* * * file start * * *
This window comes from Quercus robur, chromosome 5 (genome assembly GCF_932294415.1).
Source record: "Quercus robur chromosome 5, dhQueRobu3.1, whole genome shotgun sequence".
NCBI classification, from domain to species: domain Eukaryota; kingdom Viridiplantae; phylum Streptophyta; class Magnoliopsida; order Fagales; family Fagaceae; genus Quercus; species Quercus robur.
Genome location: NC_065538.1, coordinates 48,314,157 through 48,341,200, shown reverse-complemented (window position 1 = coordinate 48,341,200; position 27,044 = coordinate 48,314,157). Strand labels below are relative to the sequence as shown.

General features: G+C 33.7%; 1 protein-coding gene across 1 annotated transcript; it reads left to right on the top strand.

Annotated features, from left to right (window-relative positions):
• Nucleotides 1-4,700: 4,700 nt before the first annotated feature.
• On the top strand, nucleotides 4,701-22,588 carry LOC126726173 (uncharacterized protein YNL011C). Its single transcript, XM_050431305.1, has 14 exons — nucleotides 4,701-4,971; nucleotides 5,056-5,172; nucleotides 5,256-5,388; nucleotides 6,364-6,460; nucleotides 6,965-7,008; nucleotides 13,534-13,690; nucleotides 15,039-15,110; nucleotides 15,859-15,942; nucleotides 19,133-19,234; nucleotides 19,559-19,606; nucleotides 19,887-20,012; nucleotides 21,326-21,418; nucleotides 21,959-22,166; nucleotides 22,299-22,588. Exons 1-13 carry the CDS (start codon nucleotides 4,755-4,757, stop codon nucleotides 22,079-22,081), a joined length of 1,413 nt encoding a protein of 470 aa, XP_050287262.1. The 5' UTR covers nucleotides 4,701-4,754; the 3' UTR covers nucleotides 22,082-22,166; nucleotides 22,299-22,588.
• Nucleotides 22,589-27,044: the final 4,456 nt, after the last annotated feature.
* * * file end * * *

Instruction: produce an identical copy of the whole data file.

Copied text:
This window comes from Quercus robur, chromosome 5 (genome assembly GCF_932294415.1).
Source record: "Quercus robur chromosome 5, dhQueRobu3.1, whole genome shotgun sequence".
NCBI classification, from domain to species: domain Eukaryota; kingdom Viridiplantae; phylum Streptophyta; class Magnoliopsida; order Fagales; family Fagaceae; genus Quercus; species Quercus robur.
Genome location: NC_065538.1, coordinates 48,314,157 through 48,341,200, shown reverse-complemented (window position 1 = coordinate 48,341,200; position 27,044 = coordinate 48,314,157). Strand labels below are relative to the sequence as shown.

General features: G+C 33.7%; 1 protein-coding gene across 1 annotated transcript; it reads left to right on the top strand.

Annotated features, from left to right (window-relative positions):
• Nucleotides 1-4,700: 4,700 nt before the first annotated feature.
• On the top strand, nucleotides 4,701-22,588 carry LOC126726173 (uncharacterized protein YNL011C). Its single transcript, XM_050431305.1, has 14 exons — nucleotides 4,701-4,971; nucleotides 5,056-5,172; nucleotides 5,256-5,388; nucleotides 6,364-6,460; nucleotides 6,965-7,008; nucleotides 13,534-13,690; nucleotides 15,039-15,110; nucleotides 15,859-15,942; nucleotides 19,133-19,234; nucleotides 19,559-19,606; nucleotides 19,887-20,012; nucleotides 21,326-21,418; nucleotides 21,959-22,166; nucleotides 22,299-22,588. Exons 1-13 carry the CDS (start codon nucleotides 4,755-4,757, stop codon nucleotides 22,079-22,081), a joined length of 1,413 nt encoding a protein of 470 aa, XP_050287262.1. The 5' UTR covers nucleotides 4,701-4,754; the 3' UTR covers nucleotides 22,082-22,166; nucleotides 22,299-22,588.
• Nucleotides 22,589-27,044: the final 4,456 nt, after the last annotated feature.